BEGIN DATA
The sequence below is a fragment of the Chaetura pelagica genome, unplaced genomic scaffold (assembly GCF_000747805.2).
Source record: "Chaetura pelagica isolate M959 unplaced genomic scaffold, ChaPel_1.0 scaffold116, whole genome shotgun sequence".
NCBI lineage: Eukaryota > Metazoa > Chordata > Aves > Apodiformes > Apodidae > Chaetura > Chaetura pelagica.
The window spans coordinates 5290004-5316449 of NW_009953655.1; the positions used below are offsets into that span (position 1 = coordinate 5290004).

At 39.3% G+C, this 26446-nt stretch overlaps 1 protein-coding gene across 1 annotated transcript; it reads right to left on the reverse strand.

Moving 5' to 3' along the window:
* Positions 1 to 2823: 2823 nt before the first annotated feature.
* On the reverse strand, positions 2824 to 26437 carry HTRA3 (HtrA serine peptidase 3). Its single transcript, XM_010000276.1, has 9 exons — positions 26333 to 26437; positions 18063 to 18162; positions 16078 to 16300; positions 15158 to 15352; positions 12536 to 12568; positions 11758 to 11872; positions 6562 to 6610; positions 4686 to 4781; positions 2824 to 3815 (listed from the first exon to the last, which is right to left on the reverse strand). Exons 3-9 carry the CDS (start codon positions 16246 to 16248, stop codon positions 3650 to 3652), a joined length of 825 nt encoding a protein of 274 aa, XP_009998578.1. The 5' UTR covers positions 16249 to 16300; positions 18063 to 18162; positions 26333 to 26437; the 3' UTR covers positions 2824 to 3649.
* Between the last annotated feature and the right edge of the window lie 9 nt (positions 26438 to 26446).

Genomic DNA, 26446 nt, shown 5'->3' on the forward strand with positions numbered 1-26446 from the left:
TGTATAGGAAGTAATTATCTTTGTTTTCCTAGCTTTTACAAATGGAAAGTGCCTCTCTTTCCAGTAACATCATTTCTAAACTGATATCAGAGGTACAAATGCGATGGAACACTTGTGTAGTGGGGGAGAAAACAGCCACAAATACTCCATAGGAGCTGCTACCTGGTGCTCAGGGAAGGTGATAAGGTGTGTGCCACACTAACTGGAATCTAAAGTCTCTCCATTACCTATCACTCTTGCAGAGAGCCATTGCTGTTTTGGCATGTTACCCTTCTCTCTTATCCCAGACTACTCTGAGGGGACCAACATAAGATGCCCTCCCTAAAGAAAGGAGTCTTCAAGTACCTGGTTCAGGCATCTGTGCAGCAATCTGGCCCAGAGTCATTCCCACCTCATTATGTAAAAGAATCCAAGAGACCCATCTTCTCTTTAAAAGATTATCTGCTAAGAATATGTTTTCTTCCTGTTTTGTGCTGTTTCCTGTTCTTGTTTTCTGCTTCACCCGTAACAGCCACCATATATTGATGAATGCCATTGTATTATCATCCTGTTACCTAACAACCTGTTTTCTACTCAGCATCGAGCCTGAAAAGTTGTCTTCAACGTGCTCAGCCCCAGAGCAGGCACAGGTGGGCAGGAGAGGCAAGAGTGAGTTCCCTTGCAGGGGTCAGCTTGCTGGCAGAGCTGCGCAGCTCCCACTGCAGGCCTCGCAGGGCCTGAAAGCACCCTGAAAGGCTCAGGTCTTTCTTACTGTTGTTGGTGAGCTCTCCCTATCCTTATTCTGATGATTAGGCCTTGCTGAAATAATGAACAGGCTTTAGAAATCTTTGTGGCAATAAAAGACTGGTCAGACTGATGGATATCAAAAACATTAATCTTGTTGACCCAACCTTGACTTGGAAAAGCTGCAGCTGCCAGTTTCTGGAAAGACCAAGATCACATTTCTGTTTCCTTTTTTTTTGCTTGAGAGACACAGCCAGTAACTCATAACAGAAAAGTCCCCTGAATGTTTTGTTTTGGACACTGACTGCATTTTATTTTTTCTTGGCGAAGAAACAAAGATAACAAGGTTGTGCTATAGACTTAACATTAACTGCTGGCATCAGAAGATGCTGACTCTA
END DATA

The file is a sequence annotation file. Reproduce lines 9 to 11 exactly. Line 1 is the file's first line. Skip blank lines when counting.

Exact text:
* Between the last annotated feature and the right edge of the window lie 9 nt (positions 26438 to 26446).

Genomic DNA, 26446 nt, shown 5'->3' on the forward strand with positions numbered 1-26446 from the left:
TGTATAGGAAGTAATTATCTTTGTTTTCCTAGCTTTTACAAATGGAAAGTGCCTCTCTTTCCAGTAACATCATTTCTAAACTGATATCAGAGGTACAAATGCGATGGAACACTTGTGTAGTGGGGGAGAAAACAGCCACAAATACTCCATAGGAGCTGCTACCTGGTGCTCAGGGAAGGTGATAAGGTGTGTGCCACACTAACTGGAATCTAAAGTCTCTCCATTACCTATCACTCTTGCAGAGAGCCATTGCTGTTTTGGCATGTTACCCTTCTCTCTTATCCCAGACTACTCTGAGGGGACCAACATAAGATGCCCTCCCTAAAGAAAGGAGTCTTCAAGTACCTGGTTCAGGCATCTGTGCAGCAATCTGGCCCAGAGTCATTCCCACCTCATTATGTAAAAGAATCCAAGAGACCCATCTTCTCTTTAAAAGATTATCTGCTAAGAATATGTTTTCTTCCTGTTTTGTGCTGTTTCCTGTTCTTGTTTTCTGCTTCACCCGTAACAGCCACCATATATTGATGAATGCCATTGTATTATCATCCTGTTACCTAACAACCTGTTTTCTACTCAGCATCGAGCCTGAAAAGTTGTCTTCAACGTGCTCAGCCCCAGAGCAGGCACAGGTGGGCAGGAGAGGCAAGAGTGAGTTCCCTTGCAGGGGTCAGCTTGCTGGCAGAGCTGCGCAGCTCCCACTGCAGGCCTCGCAGGGCCTGAAAGCACCCTGAAAGGCTCAGGTCTTTCTTACTGTTGTTGGTGAGCTCTCCCTATCCTTATTCTGATGATTAGGCCTTGCTGAAATAATGAACAGGCTTTAGAAATCTTTGTGGCAATAAAAGACTGGTCAGACTGATGGATATCAAAAACATTAATCTTGTTGACCCAACCTTGACTTGGAAAAGCTGCAGCTGCCAGTTTCTGGAAAGACCAAGATCACATTTCTGTTTCCTTTTTTTTTGCTTGAGAGACACAGCCAGTAACTCATAACAGAAAAGTCCCCTGAATGTTTTGTTTTGGACACTGACTGCATTTTATTTTTTCTTGGCGAAGAAACAAAGATAACAAGGTTGTGCTATAGACTTAACATTAACTGCTGGCATCAGAAGATGCTGACTCTA